'Even if we expect that the economy will be hit and GDP is lowered for a few quarters by the reckless demonetisation, this will not be sufficient to dislodge Modi's popularity,' says Aakar Patel.
What is the importance of performance when it comes to assessing a leader's popularity?
Logic would suggest to us that a leader who is able to bring prosperity to his people would be popular. It would seem to be the simgle most important asset in democratic policies.
And so parties that are in power when the country or State goes through a period of high economic growth are able to return to power.
That is one reason, according to experts, that many Indian leaders of the last two decades have been able to overturn the factor called anti-incumbency.
Such chief ministers as Naveen Patnaik in Orissa, Nitish Kumar in Bihar, Shivraj Chouhan in Madhya Pradesh and Mamata Banerjee in West Bengal come to mind. They have been in charge and in power through a time when their states grew relatively quickly.
This helped them overturn the incumbency burden that was thought to be a powerful political factor and kept returning them to power.
The converse of this logic is that leaders who are unable to deliver performance, particularly on the economy, are punished.
Voters expect that their leader bring about some transformation in their lives in terms of increased prosperity.
The problem with this theory is that there is no data that supports it.
The Congress was in power for a decade during the period of India's highest economic growth historically between 2004 and 2014. But it got absolutely clobbered in the elections and sank to its lowest ever Lok Sabha total.
One could say that other things affected that election.
The two obvious factors being the stigma of corruption over Manmohan Singh's government and the presence of Narendra Modi and his aggressive campaign.
So perhaps we can see the 2014 election as an exception or an outlier.
Unfortunately, the data from before that is even sketchier.
The second highest period of growth in recent times was achieved under Atal Bihari Vajpayee in the five years up to 2004. He was so confident of victory that his campaign was launched on the back of an advertising blitz called 'India Shining'.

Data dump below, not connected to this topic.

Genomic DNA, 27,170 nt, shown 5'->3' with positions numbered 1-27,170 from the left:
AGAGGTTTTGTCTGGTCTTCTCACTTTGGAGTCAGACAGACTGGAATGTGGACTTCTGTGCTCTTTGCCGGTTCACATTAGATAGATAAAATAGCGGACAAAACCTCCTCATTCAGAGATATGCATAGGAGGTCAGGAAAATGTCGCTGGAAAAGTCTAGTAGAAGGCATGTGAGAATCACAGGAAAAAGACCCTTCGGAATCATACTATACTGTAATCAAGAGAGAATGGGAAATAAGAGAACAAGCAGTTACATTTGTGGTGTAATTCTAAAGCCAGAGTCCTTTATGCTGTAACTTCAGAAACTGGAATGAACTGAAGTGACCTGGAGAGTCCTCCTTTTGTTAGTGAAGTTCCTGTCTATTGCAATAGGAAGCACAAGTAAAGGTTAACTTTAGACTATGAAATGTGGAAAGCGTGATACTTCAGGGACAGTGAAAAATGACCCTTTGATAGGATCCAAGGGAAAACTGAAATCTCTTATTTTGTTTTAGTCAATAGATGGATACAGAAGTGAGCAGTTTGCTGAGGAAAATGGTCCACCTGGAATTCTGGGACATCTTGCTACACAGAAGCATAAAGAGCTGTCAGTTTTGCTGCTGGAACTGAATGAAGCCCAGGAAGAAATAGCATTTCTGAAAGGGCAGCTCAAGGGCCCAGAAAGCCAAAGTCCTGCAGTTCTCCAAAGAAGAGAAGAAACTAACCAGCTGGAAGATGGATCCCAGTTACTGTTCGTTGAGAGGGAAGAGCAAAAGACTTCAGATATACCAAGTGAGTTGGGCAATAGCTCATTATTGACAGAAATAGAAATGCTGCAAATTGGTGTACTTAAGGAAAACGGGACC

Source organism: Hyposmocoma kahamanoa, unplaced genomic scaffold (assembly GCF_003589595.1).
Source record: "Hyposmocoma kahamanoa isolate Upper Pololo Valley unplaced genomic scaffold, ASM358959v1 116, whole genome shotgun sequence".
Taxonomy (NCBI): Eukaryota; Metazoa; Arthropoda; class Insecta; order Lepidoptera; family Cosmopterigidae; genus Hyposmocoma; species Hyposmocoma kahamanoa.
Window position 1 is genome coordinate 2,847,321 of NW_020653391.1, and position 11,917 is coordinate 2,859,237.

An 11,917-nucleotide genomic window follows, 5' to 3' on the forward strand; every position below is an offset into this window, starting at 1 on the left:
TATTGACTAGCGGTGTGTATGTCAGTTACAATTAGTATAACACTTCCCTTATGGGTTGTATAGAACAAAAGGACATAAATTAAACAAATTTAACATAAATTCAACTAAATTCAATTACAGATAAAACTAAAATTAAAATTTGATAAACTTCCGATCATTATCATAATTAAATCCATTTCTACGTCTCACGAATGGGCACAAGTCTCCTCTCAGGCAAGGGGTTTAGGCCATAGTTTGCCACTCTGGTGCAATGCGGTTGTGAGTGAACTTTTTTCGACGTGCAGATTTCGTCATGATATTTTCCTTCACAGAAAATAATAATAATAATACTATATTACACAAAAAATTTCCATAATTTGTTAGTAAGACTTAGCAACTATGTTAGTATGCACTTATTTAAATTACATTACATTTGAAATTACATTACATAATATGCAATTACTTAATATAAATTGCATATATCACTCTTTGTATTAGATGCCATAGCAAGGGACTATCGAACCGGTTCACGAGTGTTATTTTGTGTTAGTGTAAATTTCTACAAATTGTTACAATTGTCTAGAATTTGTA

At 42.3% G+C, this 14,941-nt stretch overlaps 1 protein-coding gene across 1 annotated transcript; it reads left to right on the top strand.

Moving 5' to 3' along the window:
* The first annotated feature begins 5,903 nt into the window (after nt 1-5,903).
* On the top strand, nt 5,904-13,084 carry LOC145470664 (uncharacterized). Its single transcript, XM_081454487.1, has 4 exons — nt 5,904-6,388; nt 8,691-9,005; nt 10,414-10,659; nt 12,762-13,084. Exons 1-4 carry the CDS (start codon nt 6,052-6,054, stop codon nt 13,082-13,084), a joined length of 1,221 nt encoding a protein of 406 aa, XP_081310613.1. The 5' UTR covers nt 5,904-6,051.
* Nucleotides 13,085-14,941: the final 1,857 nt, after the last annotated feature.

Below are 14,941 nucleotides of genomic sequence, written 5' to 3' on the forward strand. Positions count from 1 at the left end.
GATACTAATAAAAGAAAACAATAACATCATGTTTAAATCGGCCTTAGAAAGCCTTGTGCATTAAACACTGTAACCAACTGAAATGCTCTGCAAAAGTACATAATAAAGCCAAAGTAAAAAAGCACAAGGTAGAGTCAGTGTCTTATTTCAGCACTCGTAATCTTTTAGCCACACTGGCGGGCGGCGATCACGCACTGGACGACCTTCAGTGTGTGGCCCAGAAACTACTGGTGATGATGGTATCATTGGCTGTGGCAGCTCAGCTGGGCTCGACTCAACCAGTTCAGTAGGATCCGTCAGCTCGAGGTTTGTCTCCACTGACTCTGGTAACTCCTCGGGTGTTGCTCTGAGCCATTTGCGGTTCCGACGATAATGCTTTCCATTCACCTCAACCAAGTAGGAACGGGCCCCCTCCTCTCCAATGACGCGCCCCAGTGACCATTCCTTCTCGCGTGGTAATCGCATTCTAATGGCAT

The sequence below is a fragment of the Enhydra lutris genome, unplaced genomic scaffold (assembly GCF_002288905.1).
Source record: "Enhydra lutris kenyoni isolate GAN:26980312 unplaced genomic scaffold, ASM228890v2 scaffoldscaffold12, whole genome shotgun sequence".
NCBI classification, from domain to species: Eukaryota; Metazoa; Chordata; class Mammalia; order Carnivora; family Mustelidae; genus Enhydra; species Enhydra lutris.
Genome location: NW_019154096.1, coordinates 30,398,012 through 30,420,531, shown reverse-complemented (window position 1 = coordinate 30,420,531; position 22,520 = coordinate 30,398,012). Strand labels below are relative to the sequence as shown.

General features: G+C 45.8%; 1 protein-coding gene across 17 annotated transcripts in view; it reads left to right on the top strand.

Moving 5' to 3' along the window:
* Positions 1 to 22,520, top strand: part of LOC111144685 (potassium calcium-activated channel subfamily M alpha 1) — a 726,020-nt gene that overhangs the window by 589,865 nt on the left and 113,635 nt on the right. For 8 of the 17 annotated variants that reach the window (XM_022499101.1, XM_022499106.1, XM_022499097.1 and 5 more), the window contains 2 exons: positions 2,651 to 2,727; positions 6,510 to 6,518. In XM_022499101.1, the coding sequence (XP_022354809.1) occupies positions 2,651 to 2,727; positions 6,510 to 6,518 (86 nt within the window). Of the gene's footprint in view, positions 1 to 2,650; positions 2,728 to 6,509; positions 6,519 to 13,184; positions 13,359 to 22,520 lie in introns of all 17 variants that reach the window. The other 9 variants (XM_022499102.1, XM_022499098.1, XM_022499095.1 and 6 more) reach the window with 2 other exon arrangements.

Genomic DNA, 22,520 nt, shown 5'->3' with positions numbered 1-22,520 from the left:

Of course, Vajpayee also lost, for reasons nobody really understood.
The speculation was that the Bharatiya Janata Party's confidence that they had made India prosperous economically was not borne out by reality. And so if he had actually delivered performance then would he have won?
I would say no. The decades before that show us that economic performance is not a necessary condition for electoral victory on the subcontinent.
Through the 1950s and 1960s, the Congress delivered shoddy economy performance if one is referring to growth in gross domestic product.
The term 'Hindu rate of growth', meaning about 3% growth or less annually refers to that period. However, the Congress won great electoral victories in that time.
Very little of what we would call good governance today was either visible or discussed in that time.
Are we a totally different people today than we were in the 1960s? I would say no.
Nations, particularly those that are as ancient as India, cannot change so dramatically. And so it is very unlikely that it is mostly economic performance above all that we reward in elections. There is no evidence for that.
The reason we are discussing this is how the current crisis of demonetisation will affect the chances of Narendra Modi's party in 2017.
The BJP has a big election coming up in Uttar Pradesh and also smaller ones in Punjab and Goa and then in Gujarat.
The party's opponents are hoping that the indifferent performance of the economy under Modi and the disaster of demonetisation will likely bring defeat down on Modi.
I don't think it's so simple. Charisma, credibility and the narrative are still on Modi's side.
It will require a lot of work for the Opposition to be able to convert the disaffection of some voters into anger.
It must not be expected that the thing will fall into their lap even if the demonetisation effect continues into February.
Even if we expect that the economy will be hit and GDP is lowered for a few quarters by the reckless demonetisation, this will itself not be sufficient to dislodge Modi's popularity.
Just as Jawaharlal Nehru and his daughter Indira Gandhi held onto their voters in India, and just as Zulfikar Ali Bhutto and his daughter Benazir held onto their voters in Pakistan, despite no real delivery of economic performance, we should expect that Modi will retain his hold.
It should not surprise us therefore if the BJP continues its successes in 2017.
IMAGE: Prime Minister Narendra Modi with BJP President Amit Shah. Photograph: PTI Photo
Aakar Patel is Executive Director, Amnesty International India. The views expressed here are his own.
- You can read Aakar's earlier columns here.